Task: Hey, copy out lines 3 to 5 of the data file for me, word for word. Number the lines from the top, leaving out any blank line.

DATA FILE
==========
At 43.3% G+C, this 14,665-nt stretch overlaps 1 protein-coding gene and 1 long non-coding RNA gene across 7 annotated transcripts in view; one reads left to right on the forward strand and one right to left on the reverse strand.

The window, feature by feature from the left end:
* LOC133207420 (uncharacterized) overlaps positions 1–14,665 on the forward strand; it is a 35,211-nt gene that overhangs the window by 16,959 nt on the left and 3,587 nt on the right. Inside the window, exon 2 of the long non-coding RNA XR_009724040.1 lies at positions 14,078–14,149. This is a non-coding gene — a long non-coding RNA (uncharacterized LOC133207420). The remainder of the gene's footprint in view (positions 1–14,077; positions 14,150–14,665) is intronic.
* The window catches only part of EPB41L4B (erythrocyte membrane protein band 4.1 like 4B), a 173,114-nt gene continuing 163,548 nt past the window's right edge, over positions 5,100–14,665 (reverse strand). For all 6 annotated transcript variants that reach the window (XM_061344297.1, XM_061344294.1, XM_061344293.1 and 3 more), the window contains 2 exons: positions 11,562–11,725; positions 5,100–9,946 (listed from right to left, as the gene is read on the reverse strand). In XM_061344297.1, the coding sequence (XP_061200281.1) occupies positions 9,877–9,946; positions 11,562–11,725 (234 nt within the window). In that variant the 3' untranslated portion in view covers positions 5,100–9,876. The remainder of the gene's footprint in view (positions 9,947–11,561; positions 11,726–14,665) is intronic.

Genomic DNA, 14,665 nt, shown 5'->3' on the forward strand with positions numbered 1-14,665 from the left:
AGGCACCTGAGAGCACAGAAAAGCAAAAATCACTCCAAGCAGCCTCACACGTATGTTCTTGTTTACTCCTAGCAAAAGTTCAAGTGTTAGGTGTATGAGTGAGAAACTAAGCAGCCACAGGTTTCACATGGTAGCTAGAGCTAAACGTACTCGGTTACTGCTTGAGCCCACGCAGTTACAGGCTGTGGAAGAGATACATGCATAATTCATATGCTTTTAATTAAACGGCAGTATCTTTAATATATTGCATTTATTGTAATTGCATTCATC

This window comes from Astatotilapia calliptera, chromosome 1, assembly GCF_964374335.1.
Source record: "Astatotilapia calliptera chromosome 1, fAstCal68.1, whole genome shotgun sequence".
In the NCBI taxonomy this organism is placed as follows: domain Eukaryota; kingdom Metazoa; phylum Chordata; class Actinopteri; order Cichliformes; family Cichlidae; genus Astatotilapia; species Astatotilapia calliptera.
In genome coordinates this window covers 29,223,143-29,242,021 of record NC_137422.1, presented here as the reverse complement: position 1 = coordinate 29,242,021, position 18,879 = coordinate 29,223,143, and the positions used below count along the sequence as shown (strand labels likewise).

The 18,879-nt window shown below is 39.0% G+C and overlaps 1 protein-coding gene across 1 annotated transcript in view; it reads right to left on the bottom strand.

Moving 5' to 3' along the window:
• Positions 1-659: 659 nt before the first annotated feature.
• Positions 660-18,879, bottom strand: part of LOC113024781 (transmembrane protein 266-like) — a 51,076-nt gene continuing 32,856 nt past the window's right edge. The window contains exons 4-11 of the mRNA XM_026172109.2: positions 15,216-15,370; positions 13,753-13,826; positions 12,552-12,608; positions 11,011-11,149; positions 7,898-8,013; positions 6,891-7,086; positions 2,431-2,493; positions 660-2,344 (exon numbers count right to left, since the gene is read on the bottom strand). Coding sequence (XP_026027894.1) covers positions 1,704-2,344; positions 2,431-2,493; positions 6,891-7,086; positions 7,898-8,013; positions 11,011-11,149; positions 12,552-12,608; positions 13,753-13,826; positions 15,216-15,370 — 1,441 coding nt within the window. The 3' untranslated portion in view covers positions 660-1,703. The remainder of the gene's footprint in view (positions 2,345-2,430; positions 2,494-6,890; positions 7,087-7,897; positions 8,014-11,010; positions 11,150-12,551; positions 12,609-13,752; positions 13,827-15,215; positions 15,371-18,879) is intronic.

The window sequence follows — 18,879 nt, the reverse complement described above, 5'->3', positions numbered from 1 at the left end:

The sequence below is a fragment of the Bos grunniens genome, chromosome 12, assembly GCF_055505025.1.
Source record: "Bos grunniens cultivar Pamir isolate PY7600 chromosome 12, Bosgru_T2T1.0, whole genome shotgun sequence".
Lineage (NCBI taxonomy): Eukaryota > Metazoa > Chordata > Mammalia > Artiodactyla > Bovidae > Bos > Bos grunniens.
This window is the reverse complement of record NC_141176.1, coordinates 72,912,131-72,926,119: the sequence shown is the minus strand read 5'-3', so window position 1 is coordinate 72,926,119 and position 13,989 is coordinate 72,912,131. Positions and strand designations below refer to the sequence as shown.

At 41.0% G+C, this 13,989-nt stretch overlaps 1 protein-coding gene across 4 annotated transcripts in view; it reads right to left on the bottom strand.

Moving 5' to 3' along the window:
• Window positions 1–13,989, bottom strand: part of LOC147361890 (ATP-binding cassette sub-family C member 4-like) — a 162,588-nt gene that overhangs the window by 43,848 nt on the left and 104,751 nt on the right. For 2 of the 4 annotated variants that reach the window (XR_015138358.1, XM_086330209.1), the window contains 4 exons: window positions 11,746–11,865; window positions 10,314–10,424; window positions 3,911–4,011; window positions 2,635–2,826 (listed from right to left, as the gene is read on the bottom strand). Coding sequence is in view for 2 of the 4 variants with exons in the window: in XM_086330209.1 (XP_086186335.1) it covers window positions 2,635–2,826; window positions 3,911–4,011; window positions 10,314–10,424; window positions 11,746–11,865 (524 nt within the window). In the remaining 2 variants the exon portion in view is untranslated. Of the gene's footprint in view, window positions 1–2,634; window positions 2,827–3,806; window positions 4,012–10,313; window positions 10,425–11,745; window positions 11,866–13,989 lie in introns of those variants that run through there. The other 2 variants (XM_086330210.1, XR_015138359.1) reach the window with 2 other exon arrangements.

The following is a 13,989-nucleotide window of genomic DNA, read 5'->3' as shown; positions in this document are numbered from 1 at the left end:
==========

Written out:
* LOC133207420 (uncharacterized) overlaps positions 1–14,665 on the forward strand; it is a 35,211-nt gene that overhangs the window by 16,959 nt on the left and 3,587 nt on the right. Inside the window, exon 2 of the long non-coding RNA XR_009724040.1 lies at positions 14,078–14,149. This is a non-coding gene — a long non-coding RNA (uncharacterized LOC133207420). The remainder of the gene's footprint in view (positions 1–14,077; positions 14,150–14,665) is intronic.
* The window catches only part of EPB41L4B (erythrocyte membrane protein band 4.1 like 4B), a 173,114-nt gene continuing 163,548 nt past the window's right edge, over positions 5,100–14,665 (reverse strand). For all 6 annotated transcript variants that reach the window (XM_061344297.1, XM_061344294.1, XM_061344293.1 and 3 more), the window contains 2 exons: positions 11,562–11,725; positions 5,100–9,946 (listed from right to left, as the gene is read on the reverse strand). In XM_061344297.1, the coding sequence (XP_061200281.1) occupies positions 9,877–9,946; positions 11,562–11,725 (234 nt within the window). In that variant the 3' untranslated portion in view covers positions 5,100–9,876. The remainder of the gene's footprint in view (positions 9,947–11,561; positions 11,726–14,665) is intronic.

Genomic DNA, 14,665 nt, shown 5'->3' on the forward strand with positions numbered 1-14,665 from the left: